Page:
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Open ang foreign ownership sa Malaysia, Indonesia, Singapore, and Vietnam diba? Napag-iwanan na talaga ang Pilipinas. Our fellow neighbors are moving forward while we are forever stuck in a rut.
Americans would be back in the Philippines through powerful corporations. The Europeans, Japanese and Chinese would follow along with the Middle East. The benefit of this is that an American presence at the corporate level would change the way that politics is applied since these powerful enterprises would influence politics. Although the Business Judgment Rule states that companies must follow actions that maximize shareholder profit, American ideals of the rule of law and egalitarianism would actually make the Philippine bodypolitik a better place, harkening back to the days of the Commonwealth when streets were clean, corruption was kept to a minimum, etc.
Who would not want historic level of direct FD1's that would generate more jobs and opportunities for every Juan.
But this comment from Fr. Bernas got me thinking. Can anyone tell me how you would interpret his statement:
Bernas, however, said the Filipino First definition under Article 12 of the 1987 Constitution stemmed from the [B]“desire for the national economy not to be controlled by aliens.”[/B]
“What did the people on the street vote for when they ratified? What they voted on was not on the debates… but on their understanding of the word ‘capital’ in their everyday meaning encountered in everyday life,” Bernas said.
Bernas averred that the definition of the word “capital” does not entail a constitutional amendment.
“The problem is more statutory,” Bernas said, saying that it should be the Foreign Investment Act or the law that regulates foreign investments that should be debated in Congress.
Why did the framers of our 1987 Constitution had the desire for the national economy not to be controlled by aliens? What does allowing 100% Foreign Ownership entails?
^ the oligarchs losing their grip on power because the foreigners and the intellectuals will overpower them.
Bernas must like listening to his voice or reading his own words on media he can't even give a straight answer.
Allowing 100% could mean stiff competition. Look at the negative list.
Top on the list is MEDIA
and guess sino ang number media supporter ng aquiNOs and cojuangcos?
By: Agence France Presse YANGON -
Myanmar will allow foreigners to take full ownership of local firms under a new investment law expected to be approved by parliament soon, a senior official said Wednesday.
"Foreign companies will be allowed to invest to own from 35 to 100 percent" of domestic firms, said Kan Zaw, deputy minister for national planning and economic development.
"We will scrutinise carefully those who want to invest 100 percent," he told reporters on the sidelines of an investment forum in Yangon.
Myanmar's reform-minded President Thein Sein said in a televised speech on Tuesday that economic development would be at the centre of his next phase of reforms, aiming to lure foreign investors.
"Laws, rules and regulations are important and need to be flexible for investors as they will come and invest only when they are protected by laws," the former general said.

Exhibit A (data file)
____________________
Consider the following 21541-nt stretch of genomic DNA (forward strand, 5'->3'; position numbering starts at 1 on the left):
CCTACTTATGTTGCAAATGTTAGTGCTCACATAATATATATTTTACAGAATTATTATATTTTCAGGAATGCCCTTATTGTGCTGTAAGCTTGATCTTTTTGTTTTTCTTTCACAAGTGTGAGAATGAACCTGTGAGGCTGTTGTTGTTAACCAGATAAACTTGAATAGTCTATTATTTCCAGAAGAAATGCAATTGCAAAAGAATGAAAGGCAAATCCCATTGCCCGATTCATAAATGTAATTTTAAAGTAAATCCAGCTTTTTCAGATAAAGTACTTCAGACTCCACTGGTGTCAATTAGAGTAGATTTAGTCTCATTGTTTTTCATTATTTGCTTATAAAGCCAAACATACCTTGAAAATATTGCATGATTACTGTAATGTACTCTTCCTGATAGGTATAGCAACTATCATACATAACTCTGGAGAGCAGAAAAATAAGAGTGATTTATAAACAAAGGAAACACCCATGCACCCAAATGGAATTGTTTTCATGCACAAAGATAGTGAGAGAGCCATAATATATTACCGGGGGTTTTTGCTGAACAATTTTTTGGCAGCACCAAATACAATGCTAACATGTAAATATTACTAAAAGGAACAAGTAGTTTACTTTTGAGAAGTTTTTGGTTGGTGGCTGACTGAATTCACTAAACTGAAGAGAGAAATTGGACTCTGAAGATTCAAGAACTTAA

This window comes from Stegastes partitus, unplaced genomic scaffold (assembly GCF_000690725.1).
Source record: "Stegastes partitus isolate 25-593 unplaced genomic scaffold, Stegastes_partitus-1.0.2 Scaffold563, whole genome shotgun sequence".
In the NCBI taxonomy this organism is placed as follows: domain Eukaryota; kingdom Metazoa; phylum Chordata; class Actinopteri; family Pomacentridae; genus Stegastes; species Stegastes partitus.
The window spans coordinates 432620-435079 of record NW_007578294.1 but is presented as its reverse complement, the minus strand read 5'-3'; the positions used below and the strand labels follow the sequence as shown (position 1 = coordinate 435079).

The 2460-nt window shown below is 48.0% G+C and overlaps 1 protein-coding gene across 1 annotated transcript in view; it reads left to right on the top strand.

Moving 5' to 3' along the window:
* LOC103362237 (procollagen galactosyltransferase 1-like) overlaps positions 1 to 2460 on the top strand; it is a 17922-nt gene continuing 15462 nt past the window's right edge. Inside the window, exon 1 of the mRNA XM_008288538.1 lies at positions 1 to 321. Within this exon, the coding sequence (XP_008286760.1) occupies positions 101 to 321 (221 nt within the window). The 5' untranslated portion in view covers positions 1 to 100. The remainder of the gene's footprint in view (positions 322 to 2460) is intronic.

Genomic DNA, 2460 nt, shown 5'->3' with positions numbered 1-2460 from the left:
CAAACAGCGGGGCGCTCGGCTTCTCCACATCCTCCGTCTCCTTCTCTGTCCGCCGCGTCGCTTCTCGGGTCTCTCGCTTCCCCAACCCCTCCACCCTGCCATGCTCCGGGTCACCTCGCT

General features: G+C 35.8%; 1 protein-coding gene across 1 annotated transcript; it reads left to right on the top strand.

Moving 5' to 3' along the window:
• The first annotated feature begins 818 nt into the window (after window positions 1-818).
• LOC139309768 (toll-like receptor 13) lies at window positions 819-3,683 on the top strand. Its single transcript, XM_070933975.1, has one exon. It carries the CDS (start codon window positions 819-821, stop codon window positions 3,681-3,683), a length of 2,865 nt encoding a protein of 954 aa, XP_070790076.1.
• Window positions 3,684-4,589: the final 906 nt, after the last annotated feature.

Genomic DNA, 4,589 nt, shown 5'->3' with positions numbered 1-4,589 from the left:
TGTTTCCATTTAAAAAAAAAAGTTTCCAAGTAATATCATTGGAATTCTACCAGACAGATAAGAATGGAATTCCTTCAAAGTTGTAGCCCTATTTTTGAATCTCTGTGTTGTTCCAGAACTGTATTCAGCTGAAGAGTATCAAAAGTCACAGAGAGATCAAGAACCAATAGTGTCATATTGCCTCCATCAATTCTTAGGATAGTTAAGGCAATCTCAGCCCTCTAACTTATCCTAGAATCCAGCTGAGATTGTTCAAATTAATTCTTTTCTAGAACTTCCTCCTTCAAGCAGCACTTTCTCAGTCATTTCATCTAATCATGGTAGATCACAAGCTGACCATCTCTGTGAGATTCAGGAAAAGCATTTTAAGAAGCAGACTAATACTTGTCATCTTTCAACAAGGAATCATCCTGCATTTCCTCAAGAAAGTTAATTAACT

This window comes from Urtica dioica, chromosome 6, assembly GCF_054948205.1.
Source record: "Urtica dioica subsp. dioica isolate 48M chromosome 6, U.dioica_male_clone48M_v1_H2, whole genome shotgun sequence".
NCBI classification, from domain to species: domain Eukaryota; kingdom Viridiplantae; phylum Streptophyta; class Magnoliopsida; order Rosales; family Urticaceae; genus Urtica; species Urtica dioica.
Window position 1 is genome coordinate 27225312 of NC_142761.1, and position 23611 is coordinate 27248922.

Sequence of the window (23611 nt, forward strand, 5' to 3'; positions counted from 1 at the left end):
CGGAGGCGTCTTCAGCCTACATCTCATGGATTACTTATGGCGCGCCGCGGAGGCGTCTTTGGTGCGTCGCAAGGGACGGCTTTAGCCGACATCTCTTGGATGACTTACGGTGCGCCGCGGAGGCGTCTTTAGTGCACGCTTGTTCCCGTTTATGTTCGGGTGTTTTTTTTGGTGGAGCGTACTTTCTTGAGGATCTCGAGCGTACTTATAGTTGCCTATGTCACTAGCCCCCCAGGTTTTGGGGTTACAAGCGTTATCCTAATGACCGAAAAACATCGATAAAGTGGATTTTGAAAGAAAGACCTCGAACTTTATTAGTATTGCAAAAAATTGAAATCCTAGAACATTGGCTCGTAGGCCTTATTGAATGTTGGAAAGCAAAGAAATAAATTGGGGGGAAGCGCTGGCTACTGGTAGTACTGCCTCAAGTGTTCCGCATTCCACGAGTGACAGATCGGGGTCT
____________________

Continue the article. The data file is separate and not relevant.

The new investment law will give a five-year tax holiday to foreign investors, an increase of two years from the current rules, Kan Zaw said.
"Our investment policy should be competitive," he added, noting the growing interest in investing in Myanmar as it opens up.
Other measures included in the planned legislation are steps to allow foreign investors to lease privately owned land. At the moment they can only lease land from the state.
Energy is one area where foreign firms such as Total and Chevron have a presence in partnership with the state. In recent years Myanmar has also increasingly opened up areas to foreign oil and gas companies for exploration.
State-owned Myanma Oil and Gas Enterprise has inked nine agreements since early March to allow firms from Asia and Europe to explore for oil and natural gas, the Myanmar Ahlin newspaper reported on Wednesday.
"It was the first time in the history of Myanma Oil and Gas Enterprise to sign nine agreements within such a short period," the report said, without giving financial details.
It said 10 foreign companies were exploring for oil at 24 offshore energy fields, while eight overseas firms - as well as seven joint ventures with local companies - were exploring 20 inland fields.
Critics say the rewards of the nation's energy bounty have so far been shared among foreign investors and the regime, rather than its impoverished people.
Pati Myanmar iiwanan na tayo.
dati protectionism ang concept nila. ngayon bukas na rin siya sa foreign ownership.
^ So does that mean 'di na matutuloy 'yung branch na itatayo ng mga dilaw?
Maganda sana kung maraming competitors ang PLDT mula sa wireless services hanggang sa wired. Masyado ng garapalan ang pagmonopolya nila sa telecommunication industry. Okay sana kung ayos at mabilis ang mga serbisyo nila kaso bulok lahat.
^ Yes, nabili na rin ng PLDT ang Digitel Philippines.
^ and Malacanang, SEC and other government didn't oppose it, no thanks to us not having antitrust laws.
Whether 100% or 60-40 is immaterial. Basta nakikita ng mga investors na ok ang kalagayan ng pinas, magiinvest sila.
Bakit kelangan pa ng 100% ownership, may mga free zones naman ang pinas.
More than the government, nag mga reklamador na pinoy na wala ng ginawa kundi mambatikos sa gobyerno ang problema. Wala namang naitutulong.
Re: the Commonwealth era, it is difficult to compare the current situation to that, as we now face far larger populations and resource demand per capita globally.